Roman Art. Key Notions. Timeline 10/02/ Arch/vault/dome -Basilica -Equestrian statue -Forum -Oculus. Or, Imperial Art

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1 700 BCE - Etruscan Supremacy BCE Roman Republic BCE The Punic Wars 44 BCE Julius Caesar assassinated 27 BCE 395 CE Roman Empire 70 CE - Titus Conquest of Jerusalem Colosseum 79 Eruption of Vesuvius Dome of Parthenon Emperor Marcus Aurelius 395 Division of Empire Roman Art Or, Imperial Art Key Notions -Arch/vault/dome -Basilica -Equestrian statue -Forum -Oculus Timeline 1

2 Italy and Region The Punic Wars First Punic War ( BC) Second Punic War ( BC) Third Punic War ( BC) Source: 17, 12 & 18 Ancient Italy Etruria, Latium, and Sicilia Source: 8 2

3 Reconstructed model of the temple of Apollo Veii, Italy, c. 500 BCE Cellae Pronaos Podium Maison carrée Nîmes, France, c. 19 BCE, 18 x 36 m Pronaos Cella Podium Source: 4 Maison carrée Seen from back and plan Cella Pronaos Source: 7 3

4 Roman Architecture Arch, vault, and dome Caementicium Pantheon The arch, vault and dome Arch a-voussoir b-keystone c-springer Post-andlintel Barrel vault Groined vault Dome Jupiter Sanctuary Cement for arches and vaults, Anxur, II-I BCE Source: 8 4

5 Pantheon Rome, c , 43,6 m high Source: 12 Giovanni Paolo Panini, The Interior of the Pantheon c , Oil on canvas, 128 x 100 cm, National Gallery, Washington Source: 1 (image) Pantheon: plan and elevation Source: 3 3D model of the Pantheon 5

6 Roman Sculpture Imperial arches Imperial statues Arch of Titus Rome, c. 81 CE, Marble, 15 x 12 m; and detail Source: 1 Arch of Titus Rome, c. 81 CE, Marble, 15 x 12 m; and detail Source: 1 6

7 Equestrian statue of Marcus Aurelius Piazza del Campidoglio, Rome, c. 173 CE, Bronze, 5,1 m Source: 1 Roman Urbanization Roman Forum Baths Aqueducts Apollodorus of Damascus, Forum of Trajan c. 113 CE, 91 x 107 m (central square) Source: 1 7

8 Apollodorus of Damascus, Forum of Trajan c. 113 CE, 91 x 107 m (central square) Source: 16 Baths of Caracalla Rome, CE, 228 x 116 x 38,5 m high Source: 1 Baths of Caracalla Rome, CE Source: 3 8

9 Baths of Caracalla, Frigidarium Rome, CE Source: 4 3D model of the Baths of Caracalla Pont du Gard (over Gardon River) Nîmes, France, CE, stone, 269 x 49,38 m Source: 3 The Seven Hills of Ancient Rome Source: 1 9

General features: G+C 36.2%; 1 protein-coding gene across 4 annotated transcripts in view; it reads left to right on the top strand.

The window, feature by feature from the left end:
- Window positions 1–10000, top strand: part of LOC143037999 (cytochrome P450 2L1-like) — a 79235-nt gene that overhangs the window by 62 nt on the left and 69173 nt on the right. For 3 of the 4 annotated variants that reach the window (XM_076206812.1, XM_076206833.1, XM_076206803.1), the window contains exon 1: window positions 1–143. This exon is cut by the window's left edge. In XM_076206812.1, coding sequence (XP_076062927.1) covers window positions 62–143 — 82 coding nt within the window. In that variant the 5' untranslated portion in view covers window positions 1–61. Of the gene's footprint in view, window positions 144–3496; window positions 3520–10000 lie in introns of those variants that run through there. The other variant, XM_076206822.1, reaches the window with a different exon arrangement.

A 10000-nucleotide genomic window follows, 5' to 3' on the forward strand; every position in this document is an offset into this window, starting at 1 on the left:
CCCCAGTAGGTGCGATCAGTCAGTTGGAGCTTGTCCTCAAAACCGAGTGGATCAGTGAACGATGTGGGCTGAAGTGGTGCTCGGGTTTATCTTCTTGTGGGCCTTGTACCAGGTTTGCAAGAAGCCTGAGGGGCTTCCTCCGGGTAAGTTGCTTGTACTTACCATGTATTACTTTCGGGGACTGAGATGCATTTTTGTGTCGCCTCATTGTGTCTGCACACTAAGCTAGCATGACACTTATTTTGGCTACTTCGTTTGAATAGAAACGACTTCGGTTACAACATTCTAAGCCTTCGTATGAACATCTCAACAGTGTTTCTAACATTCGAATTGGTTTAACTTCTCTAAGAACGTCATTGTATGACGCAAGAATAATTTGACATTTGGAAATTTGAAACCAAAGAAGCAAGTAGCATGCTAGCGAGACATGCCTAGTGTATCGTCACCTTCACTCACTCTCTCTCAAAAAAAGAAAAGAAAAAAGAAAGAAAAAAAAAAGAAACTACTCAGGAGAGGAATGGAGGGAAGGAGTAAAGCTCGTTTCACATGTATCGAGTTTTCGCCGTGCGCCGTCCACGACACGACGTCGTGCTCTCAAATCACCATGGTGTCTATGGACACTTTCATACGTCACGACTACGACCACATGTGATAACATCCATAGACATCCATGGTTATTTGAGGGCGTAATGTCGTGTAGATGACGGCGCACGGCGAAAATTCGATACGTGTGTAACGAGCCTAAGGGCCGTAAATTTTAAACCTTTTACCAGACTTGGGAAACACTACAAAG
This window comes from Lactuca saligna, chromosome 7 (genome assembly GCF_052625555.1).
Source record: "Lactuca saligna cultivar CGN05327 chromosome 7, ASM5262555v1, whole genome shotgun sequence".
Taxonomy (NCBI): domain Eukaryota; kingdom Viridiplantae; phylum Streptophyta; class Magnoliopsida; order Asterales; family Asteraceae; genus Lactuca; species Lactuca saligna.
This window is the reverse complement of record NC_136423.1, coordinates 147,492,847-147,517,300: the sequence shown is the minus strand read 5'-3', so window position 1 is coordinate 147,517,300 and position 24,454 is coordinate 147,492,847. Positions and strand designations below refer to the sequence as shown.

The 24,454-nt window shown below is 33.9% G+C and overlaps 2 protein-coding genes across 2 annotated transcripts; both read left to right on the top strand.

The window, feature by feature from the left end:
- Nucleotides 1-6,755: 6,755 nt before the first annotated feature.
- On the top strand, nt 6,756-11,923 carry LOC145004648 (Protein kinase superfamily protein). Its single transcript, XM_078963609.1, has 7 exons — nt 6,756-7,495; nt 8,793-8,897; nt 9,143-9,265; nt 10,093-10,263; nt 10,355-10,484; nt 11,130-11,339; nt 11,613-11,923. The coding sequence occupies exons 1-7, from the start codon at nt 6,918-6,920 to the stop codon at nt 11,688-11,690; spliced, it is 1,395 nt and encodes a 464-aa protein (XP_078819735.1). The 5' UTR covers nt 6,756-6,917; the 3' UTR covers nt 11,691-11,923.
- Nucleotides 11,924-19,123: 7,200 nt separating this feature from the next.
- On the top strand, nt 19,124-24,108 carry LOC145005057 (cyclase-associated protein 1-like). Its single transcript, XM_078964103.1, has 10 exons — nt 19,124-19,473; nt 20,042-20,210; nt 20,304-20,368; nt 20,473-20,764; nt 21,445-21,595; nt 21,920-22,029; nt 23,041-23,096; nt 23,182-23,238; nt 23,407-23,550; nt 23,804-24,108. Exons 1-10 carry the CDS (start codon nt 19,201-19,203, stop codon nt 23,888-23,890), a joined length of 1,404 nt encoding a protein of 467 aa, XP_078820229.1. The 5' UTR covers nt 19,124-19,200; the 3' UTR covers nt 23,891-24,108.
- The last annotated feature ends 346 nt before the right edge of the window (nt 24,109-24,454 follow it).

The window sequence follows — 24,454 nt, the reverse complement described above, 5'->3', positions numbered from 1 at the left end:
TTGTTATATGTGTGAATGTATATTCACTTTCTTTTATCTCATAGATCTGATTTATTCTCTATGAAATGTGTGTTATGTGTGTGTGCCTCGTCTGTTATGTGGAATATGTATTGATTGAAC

10 I. Gismondi, Ancient Rome 4th Century CE, Museum of Roman Civilization, Rome Source: 3 The Colosseum The Pearl of Roman Architecture Classical Orders with Tuscan and Composite Tuscan Doric Ionic Four-sided Corinthian Composite Source: 11 10

11 Colosseum Rome, CE, 199 x 156 x 48,8 m 4th level: engaged Corinthian pilasters 3rd level: engaged Corinthian columns Source: 8 2nd level: engaged Ionic columns 1st level: engaged Tuscan columns Colosseum Rome, CE, 199 x 156 x 48,8 m Colosseum Rome, CE, 199 x 156 x 48,8 m Source: 4 11

12 Gladiatorial games Velarium Colosseum Rome, CE, 199 x 156 x 48,8 m Christian Martyrdom?! Source: 12 3D model of the Colosseum Review Romans had no qualms integrating and combining elements from other cultures into its own, especially when they served imperial purposes Roman technological savviness, namely the use of cement and the arch, permitted the construction of impressive interior spaces The Colosseum, the Roman version of the Acropolis, offered the citizens of Rome business and entertainment Conclusion Roman sculpture was used to heighten the emperor s prestige, namely by its size and realism, to rival the gods Roman architecture served 2 important functions: 1) the smooth administration of the empire; and 2) to show the world the supremacy of Roman culture by its technically superior constructions 12